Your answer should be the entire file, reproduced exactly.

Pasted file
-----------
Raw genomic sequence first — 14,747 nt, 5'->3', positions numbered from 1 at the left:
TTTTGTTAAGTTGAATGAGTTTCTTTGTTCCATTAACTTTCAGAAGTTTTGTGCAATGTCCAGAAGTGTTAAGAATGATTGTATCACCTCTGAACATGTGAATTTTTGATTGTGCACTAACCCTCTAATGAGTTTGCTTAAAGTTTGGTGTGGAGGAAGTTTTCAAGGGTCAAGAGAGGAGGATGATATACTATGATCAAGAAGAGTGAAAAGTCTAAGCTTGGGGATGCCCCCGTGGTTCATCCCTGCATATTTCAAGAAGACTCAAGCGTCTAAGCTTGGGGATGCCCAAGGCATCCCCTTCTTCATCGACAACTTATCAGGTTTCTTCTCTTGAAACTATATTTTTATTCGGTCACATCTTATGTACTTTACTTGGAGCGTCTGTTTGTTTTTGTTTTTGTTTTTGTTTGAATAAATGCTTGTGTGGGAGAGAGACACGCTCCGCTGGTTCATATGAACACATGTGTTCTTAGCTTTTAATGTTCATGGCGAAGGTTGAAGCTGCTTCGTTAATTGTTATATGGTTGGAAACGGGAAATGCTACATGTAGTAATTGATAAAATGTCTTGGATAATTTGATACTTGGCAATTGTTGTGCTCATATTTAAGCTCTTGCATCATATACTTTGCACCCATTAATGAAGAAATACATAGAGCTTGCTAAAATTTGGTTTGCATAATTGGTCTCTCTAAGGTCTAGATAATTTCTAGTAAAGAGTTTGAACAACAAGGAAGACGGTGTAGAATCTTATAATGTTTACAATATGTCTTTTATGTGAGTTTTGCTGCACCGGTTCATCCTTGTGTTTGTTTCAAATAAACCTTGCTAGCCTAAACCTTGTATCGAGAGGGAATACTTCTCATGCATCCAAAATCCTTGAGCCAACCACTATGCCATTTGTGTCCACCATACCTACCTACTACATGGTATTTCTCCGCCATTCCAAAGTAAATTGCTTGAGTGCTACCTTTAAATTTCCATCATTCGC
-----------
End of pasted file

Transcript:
Raw genomic sequence first — 14,747 nt, 5'->3', positions numbered from 1 at the left:
TTTTGTTAAGTTGAATGAGTTTCTTTGTTCCATTAACTTTCAGAAGTTTTGTGCAATGTCCAGAAGTGTTAAGAATGATTGTATCACCTCTGAACATGTGAATTTTTGATTGTGCACTAACCCTCTAATGAGTTTGCTTAAAGTTTGGTGTGGAGGAAGTTTTCAAGGGTCAAGAGAGGAGGATGATATACTATGATCAAGAAGAGTGAAAAGTCTAAGCTTGGGGATGCCCCCGTGGTTCATCCCTGCATATTTCAAGAAGACTCAAGCGTCTAAGCTTGGGGATGCCCAAGGCATCCCCTTCTTCATCGACAACTTATCAGGTTTCTTCTCTTGAAACTATATTTTTATTCGGTCACATCTTATGTACTTTACTTGGAGCGTCTGTTTGTTTTTGTTTTTGTTTTTGTTTGAATAAATGCTTGTGTGGGAGAGAGACACGCTCCGCTGGTTCATATGAACACATGTGTTCTTAGCTTTTAATGTTCATGGCGAAGGTTGAAGCTGCTTCGTTAATTGTTATATGGTTGGAAACGGGAAATGCTACATGTAGTAATTGATAAAATGTCTTGGATAATTTGATACTTGGCAATTGTTGTGCTCATATTTAAGCTCTTGCATCATATACTTTGCACCCATTAATGAAGAAATACATAGAGCTTGCTAAAATTTGGTTTGCATAATTGGTCTCTCTAAGGTCTAGATAATTTCTAGTAAAGAGTTTGAACAACAAGGAAGACGGTGTAGAATCTTATAATGTTTACAATATGTCTTTTATGTGAGTTTTGCTGCACCGGTTCATCCTTGTGTTTGTTTCAAATAAACCTTGCTAGCCTAAACCTTGTATCGAGAGGGAATACTTCTCATGCATCCAAAATCCTTGAGCCAACCACTATGCCATTTGTGTCCACCATACCTACCTACTACATGGTATTTCTCCGCCATTCCAAAGTAAATTGCTTGAGTGCTACCTTTAAATTTCCATCATTCGC